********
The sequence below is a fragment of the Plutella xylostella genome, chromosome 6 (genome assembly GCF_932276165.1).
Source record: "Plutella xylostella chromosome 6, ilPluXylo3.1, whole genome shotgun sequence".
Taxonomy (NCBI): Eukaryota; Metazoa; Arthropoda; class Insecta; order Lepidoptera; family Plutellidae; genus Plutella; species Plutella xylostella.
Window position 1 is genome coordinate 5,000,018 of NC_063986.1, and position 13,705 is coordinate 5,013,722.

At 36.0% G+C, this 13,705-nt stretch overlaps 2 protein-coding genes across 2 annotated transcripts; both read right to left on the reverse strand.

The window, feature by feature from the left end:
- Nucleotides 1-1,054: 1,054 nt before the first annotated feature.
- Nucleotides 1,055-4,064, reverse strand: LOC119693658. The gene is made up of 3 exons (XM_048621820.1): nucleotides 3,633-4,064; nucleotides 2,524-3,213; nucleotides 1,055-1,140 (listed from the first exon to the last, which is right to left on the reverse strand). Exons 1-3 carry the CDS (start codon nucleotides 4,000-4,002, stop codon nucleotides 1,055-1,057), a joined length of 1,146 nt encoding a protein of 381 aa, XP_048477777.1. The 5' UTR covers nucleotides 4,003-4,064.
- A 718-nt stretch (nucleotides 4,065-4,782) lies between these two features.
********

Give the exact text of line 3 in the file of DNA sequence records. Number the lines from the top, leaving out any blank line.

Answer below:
Taxonomy (NCBI): Eukaryota; Metazoa; Arthropoda; class Insecta; order Lepidoptera; family Plutellidae; genus Plutella; species Plutella xylostella.